Frequence Life

Tech, Muay Thai, and The Art of Doing Hard Things

You’d be forgiven if you didn’t immediately see a connection between tech and the martial art of Muay Thai (known to many - incorrectly, as the team at Frequence would soon learn - as “Thai kickboxing”). In a program co-sponsored by the Women at Frequence and Fitness at Frequence Employee Resource Groups, Frequence recently welcomed tech professionals Erin Clayton and Jeannie Nguyen - who happen to be two highly skilled Muay Thai competitors. Erin and Jeannie spoke with Frequence team members about balancing the challenge of building careers in data and software while simultaneously rising to the elite level of international Muay Thai competition as members of the US National Muay Thai Team

Kate Tucker, head of Frequence’s People Team, invited Erin and Jeannie to speak to Frequence. To Kate, the idea made perfect sense. “Across the Frequence team, we have a lot of athletes. I played volleyball at Villanova on an athletic scholarship; we have a lot of team members who also were college athletes, and more who continue to be active in sports just for fun and fitness. So the chance to spend time with two highly skilled women who have been able to carve out successful careers in tech - a path that’s historically been a challenge for women - while being able to compete at the highest level of their sport was really compelling to our team.”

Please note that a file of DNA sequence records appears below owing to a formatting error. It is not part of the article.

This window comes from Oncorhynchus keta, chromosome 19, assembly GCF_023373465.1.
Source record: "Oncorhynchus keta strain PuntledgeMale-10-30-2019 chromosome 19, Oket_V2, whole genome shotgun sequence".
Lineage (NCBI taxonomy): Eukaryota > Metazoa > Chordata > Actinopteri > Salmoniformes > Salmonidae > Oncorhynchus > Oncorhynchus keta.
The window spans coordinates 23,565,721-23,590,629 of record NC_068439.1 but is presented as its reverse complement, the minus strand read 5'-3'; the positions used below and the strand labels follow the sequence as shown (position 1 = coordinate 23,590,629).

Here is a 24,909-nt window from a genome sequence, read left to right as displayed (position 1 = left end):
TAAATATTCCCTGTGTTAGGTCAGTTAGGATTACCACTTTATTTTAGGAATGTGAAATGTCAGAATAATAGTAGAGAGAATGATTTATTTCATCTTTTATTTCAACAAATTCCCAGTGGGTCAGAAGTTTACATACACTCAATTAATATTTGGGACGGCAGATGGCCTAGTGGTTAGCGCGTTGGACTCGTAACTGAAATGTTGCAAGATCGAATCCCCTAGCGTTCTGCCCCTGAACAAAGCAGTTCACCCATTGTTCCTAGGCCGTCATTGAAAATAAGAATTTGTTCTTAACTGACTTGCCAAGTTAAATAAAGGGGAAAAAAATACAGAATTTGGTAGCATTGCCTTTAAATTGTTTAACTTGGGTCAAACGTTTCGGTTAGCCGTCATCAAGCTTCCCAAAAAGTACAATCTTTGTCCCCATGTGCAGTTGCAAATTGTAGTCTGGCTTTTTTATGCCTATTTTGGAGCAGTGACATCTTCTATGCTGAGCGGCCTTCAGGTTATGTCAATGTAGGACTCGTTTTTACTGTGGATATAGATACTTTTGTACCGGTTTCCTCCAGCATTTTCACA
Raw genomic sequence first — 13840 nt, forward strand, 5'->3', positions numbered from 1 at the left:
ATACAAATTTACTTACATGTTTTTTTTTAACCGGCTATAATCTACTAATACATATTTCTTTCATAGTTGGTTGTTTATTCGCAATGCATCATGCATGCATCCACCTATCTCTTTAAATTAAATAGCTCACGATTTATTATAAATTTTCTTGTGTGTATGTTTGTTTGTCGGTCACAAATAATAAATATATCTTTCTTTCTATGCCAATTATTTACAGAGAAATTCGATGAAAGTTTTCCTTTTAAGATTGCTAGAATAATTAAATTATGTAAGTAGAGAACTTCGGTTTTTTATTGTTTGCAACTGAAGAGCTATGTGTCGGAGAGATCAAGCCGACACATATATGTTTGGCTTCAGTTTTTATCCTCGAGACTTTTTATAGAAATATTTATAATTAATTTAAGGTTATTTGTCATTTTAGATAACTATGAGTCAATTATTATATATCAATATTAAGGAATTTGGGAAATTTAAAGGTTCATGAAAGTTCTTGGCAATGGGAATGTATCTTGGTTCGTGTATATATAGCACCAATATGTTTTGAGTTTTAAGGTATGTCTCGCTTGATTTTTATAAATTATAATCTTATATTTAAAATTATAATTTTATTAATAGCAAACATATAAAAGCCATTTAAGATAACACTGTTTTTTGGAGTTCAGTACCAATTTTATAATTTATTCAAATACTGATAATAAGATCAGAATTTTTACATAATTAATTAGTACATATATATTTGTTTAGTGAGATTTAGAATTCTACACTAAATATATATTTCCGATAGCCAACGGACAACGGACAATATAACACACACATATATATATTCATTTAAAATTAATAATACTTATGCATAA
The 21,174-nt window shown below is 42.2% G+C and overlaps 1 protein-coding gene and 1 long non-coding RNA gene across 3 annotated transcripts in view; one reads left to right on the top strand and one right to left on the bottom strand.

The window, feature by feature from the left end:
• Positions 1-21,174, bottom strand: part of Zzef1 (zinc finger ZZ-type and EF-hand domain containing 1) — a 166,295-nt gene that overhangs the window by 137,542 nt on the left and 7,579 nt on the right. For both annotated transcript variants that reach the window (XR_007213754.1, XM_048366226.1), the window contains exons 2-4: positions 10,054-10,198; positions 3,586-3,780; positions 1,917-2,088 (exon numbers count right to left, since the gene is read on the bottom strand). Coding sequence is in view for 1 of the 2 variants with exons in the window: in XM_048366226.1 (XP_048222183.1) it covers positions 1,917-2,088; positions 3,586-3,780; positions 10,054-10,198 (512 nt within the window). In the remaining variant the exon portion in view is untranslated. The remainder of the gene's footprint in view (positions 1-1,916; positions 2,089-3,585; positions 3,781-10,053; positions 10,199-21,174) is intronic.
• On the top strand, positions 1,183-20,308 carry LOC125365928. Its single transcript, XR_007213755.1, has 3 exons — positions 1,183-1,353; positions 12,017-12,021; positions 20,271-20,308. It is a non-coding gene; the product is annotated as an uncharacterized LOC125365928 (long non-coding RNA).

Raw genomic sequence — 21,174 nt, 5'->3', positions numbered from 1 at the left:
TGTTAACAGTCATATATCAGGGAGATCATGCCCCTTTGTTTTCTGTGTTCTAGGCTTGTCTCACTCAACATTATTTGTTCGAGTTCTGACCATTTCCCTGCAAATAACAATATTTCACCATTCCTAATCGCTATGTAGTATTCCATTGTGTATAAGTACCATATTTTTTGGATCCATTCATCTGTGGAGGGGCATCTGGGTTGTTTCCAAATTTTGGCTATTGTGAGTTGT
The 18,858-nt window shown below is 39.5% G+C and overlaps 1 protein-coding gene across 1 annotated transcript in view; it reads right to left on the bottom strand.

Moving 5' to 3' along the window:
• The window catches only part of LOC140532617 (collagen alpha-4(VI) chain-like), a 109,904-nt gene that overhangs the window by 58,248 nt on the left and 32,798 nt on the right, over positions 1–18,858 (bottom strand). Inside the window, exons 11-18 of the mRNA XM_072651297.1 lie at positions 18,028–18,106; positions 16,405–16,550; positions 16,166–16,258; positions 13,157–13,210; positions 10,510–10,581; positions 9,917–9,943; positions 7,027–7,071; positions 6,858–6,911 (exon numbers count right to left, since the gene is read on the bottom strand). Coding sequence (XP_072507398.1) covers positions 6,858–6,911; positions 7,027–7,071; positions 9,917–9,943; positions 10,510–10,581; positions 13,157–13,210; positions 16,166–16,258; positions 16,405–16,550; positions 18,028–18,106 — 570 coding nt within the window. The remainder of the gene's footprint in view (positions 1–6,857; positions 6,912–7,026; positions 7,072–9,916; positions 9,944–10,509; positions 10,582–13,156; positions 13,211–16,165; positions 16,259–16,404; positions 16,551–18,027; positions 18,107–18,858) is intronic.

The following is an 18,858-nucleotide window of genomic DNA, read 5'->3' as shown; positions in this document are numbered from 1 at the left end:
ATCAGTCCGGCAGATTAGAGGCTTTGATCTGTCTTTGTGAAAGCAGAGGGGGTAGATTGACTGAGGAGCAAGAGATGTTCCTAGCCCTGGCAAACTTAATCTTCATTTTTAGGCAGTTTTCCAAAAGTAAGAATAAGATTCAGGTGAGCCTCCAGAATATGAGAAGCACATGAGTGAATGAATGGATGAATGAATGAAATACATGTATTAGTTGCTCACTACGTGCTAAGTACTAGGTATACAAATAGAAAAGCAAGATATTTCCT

For both Erin Clayton and Jeannie Nguyen, a career in tech seemed to always be in the cards. “I grew up in Carpinteria, California”, Erin told the group, “and like most engineering and tech people, I always liked math and science.” Jeannie’s path to a career in technology was a bit different. Born and raised in Orange County, California, Jeannie’s family came to the US during the Vietnam War. For immigrant families, Jeannie observed, “stability is king. It’s all you’re really working for. So growing up, everything is focused around school…I was really into STEM and science.” Although they didn’t know it at the time, both Erin and Jeannie’s high school efforts would land them at UCLA; Jeannie would go on to earn a degree in computer science, while Erin would earn hers in material engineering. 

Erin Clayton (L) takes on a challenger.

Their careers would take them on slightly different trajectories. Erin’s first job out of college was teaching computer science at a school for girls. She ultimately decided to “take the dive into tech”; soon after landing a tech support role with a Santa Barbara technology startup, her talents with data were quickly recognized, and thus began her career in data analysis and engineering. Jeannie would spend 6 years in software engineering roles, ultimately moving into an engineering management position.

What wasn’t pre-ordained for either Jeannie or Erin: becoming two of America’s best Muay Thai fighters.

“I was most definitely not an athlete,” recalled Jeannie. “I had never done any sport competitively, up through college.” But growing up, Jeannie said that she “was obsessed with old-school kung fu and martial arts movies.” As a kid, her desire to take martial arts lessons was stymied. “My mom was like, that’s not a thing that polite girls do.” After settling into her first post-college job, Jeannie felt a bit unfulfilled. One of her friends lived next to the Thai Boxing Institute in Los Angeles; her friend was also curious about the sport, and asked Jeannie if she wanted to give Muay Thai a try. As Jeannie put it: “One day we walked in, and we never really left.”